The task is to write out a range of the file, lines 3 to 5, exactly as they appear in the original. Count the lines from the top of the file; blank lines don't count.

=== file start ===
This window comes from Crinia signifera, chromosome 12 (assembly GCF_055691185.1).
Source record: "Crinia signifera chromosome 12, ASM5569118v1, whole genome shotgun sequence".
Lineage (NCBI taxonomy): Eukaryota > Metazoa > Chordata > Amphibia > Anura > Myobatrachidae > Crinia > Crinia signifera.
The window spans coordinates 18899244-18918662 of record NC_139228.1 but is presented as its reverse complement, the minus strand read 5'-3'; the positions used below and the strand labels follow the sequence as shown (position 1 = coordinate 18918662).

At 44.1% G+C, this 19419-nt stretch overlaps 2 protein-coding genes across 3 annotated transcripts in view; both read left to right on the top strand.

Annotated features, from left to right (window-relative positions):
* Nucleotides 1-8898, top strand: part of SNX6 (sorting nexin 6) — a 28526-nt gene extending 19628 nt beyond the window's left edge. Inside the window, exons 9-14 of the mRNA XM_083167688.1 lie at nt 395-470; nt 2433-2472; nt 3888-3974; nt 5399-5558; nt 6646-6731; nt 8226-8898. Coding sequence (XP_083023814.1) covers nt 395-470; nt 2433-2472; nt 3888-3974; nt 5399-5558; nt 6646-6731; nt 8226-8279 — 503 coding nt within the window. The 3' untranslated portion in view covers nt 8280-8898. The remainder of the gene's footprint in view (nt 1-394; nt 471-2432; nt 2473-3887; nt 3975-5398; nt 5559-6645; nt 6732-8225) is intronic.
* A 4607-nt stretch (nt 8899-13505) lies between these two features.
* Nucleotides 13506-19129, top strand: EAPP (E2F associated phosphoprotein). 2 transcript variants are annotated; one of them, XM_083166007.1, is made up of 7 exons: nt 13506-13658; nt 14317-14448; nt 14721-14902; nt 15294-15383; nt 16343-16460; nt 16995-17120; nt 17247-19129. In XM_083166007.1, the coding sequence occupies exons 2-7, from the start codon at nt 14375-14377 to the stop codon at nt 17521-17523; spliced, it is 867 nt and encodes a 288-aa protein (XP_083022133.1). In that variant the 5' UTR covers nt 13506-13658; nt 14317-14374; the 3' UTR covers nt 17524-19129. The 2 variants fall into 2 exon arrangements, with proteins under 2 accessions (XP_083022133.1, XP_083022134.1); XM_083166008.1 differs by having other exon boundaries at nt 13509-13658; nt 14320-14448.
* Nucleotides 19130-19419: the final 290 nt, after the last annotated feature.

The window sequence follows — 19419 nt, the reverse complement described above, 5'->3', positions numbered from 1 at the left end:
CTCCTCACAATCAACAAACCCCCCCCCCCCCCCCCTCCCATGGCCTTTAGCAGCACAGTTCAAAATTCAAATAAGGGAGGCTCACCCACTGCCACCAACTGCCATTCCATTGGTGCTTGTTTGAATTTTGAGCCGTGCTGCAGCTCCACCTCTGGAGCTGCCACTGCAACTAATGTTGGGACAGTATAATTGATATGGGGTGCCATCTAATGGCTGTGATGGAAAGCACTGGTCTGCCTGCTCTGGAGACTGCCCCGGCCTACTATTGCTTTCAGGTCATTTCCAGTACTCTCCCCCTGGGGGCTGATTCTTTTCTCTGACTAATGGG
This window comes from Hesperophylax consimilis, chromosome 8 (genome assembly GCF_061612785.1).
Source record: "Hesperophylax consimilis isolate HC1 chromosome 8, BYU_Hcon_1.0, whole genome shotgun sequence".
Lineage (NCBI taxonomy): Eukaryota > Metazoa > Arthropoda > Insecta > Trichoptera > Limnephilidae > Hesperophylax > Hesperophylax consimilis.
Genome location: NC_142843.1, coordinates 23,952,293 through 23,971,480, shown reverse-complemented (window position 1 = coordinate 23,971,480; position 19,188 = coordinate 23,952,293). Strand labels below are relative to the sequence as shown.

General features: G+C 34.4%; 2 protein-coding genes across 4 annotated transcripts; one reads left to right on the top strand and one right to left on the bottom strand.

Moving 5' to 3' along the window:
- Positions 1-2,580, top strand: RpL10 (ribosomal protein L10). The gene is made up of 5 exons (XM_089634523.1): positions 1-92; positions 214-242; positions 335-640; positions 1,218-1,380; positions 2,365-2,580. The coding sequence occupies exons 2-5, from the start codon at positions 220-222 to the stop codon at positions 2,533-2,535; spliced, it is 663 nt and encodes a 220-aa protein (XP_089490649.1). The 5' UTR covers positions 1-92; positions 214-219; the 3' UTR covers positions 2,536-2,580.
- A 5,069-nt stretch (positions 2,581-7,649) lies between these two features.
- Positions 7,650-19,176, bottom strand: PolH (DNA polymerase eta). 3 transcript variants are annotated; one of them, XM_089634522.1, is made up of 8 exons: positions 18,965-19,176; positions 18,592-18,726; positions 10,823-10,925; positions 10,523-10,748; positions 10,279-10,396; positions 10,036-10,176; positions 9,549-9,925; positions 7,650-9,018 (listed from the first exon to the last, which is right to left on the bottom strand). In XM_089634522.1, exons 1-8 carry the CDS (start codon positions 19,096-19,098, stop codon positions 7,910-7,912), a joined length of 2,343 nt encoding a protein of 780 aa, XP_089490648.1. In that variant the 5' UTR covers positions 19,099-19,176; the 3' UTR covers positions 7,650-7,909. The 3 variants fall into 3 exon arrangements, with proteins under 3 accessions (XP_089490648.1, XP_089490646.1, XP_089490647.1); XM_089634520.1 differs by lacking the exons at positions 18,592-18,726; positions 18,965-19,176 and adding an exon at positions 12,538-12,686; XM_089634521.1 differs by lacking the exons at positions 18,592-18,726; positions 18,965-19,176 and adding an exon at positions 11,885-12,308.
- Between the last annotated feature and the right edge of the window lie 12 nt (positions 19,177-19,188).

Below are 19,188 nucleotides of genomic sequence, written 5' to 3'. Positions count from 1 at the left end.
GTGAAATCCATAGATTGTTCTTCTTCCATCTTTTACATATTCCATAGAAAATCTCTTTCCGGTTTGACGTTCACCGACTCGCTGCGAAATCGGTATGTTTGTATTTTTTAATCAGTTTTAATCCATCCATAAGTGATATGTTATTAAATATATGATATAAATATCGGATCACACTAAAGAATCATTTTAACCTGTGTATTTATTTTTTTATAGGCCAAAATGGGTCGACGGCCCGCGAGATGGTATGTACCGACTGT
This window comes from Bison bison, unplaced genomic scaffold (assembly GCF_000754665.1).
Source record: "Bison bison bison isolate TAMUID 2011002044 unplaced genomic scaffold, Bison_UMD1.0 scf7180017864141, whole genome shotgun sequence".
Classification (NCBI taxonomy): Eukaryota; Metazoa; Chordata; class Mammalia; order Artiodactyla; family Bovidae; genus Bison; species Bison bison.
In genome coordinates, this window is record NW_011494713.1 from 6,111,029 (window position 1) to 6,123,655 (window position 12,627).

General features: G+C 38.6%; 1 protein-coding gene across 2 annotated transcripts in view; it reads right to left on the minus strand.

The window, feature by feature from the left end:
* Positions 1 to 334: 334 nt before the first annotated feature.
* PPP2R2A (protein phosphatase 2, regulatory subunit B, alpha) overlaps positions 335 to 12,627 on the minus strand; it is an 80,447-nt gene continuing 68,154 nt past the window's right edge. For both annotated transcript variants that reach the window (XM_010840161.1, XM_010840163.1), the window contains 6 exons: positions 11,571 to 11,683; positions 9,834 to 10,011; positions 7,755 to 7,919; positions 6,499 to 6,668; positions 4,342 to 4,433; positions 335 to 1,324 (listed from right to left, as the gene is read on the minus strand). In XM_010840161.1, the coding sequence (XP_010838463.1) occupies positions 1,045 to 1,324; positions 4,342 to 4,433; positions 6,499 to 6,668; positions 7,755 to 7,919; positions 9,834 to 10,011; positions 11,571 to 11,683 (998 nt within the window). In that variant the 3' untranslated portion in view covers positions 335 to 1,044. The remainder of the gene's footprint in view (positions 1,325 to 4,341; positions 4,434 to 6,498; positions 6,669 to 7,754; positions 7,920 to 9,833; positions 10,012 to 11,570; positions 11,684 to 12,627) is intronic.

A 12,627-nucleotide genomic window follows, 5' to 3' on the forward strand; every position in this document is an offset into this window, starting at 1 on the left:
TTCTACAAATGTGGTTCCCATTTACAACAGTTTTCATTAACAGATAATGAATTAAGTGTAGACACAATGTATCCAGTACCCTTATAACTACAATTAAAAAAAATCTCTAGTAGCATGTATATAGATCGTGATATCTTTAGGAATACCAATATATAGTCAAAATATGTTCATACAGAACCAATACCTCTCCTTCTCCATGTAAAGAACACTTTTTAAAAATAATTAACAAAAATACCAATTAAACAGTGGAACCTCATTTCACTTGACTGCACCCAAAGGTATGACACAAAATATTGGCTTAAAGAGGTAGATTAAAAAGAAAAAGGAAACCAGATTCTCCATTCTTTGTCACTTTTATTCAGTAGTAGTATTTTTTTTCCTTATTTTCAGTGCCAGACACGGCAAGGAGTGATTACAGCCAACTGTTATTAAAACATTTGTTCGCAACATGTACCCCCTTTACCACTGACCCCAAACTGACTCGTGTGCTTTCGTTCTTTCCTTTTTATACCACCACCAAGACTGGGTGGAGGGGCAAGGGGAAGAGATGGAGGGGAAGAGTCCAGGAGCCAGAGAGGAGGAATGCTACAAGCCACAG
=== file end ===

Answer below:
Lineage (NCBI taxonomy): Eukaryota > Metazoa > Chordata > Amphibia > Anura > Myobatrachidae > Crinia > Crinia signifera.
The window spans coordinates 18899244-18918662 of record NC_139228.1 but is presented as its reverse complement, the minus strand read 5'-3'; the positions used below and the strand labels follow the sequence as shown (position 1 = coordinate 18918662).

At 44.1% G+C, this 19419-nt stretch overlaps 2 protein-coding genes across 3 annotated transcripts in view; both read left to right on the top strand.